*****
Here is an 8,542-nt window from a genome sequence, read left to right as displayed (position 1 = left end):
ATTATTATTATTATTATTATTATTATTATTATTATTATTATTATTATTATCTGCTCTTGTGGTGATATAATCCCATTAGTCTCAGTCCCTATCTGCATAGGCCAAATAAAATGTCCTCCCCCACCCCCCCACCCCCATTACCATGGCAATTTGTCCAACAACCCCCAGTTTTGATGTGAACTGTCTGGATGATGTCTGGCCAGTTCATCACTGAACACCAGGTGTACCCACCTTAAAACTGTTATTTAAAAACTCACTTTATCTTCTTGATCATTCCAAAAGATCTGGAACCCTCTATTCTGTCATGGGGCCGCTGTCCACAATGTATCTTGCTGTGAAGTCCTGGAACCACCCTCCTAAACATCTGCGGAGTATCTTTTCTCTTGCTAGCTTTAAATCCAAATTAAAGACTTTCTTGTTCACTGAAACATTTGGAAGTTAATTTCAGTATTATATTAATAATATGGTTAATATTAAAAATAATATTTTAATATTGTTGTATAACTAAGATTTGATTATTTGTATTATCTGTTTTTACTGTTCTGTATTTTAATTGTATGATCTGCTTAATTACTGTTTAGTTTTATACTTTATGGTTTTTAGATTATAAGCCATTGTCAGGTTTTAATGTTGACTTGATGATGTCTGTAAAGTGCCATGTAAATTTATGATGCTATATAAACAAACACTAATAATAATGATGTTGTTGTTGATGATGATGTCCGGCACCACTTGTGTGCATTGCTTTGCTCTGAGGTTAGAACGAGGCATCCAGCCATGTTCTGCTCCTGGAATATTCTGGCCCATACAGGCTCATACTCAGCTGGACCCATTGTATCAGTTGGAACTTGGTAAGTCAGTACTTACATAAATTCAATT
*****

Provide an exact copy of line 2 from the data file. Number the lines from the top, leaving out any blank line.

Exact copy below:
ATTATTATTATTATTATTATTATTATTATTATTATTATTATTATTATTATCTGCTCTTGTGGTGATATAATCCCATTAGTCTCAGTCCCTATCTGCATAGGCCAAATAAAATGTCCTCCCCCACCCCCCCACCCCCATTACCATGGCAATTTGTCCAACAACCCCCAGTTTTGATGTGAACTGTCTGGATGATGTCTGGCCAGTTCATCACTGAACACCAGGTGTACCCACCTTAAAACTGTTATTTAAAAACTCACTTTATCTTCTTGATCATTCCAAAAGATCTGGAACCCTCTATTCTGTCATGGGGCCGCTGTCCACAATGTATCTTGCTGTGAAGTCCTGGAACCACCCTCCTAAACATCTGCGGAGTATCTTTTCTCTTGCTAGCTTTAAATCCAAATTAAAGACTTTCTTGTTCACTGAAACATTTGGAAGTTAATTTCAGTATTATATTAATAATATGGTTAATATTAAAAATAATATTTTAATATTGTTGTATAACTAAGATTTGATTATTTGTATTATCTGTTTTTACTGTTCTGTATTTTAATTGTATGATCTGCTTAATTACTGTTTAGTTTTATACTTTATGGTTTTTAGATTATAAGCCATTGTCAGGTTTTAATGTTGACTTGATGATGTCTGTAAAGTGCCATGTAAATTTATGATGCTATATAAACAAACACTAATAATAATGATGTTGTTGTTGATGATGATGTCCGGCACCACTTGTGTGCATTGCTTTGCTCTGAGGTTAGAACGAGGCATCCAGCCATGTTCTGCTCCTGGAATATTCTGGCCCATACAGGCTCATACTCAGCTGGACCCATTGTATCAGTTGGAACTTGGTAAGTCAGTACTTACATAAATTCAATT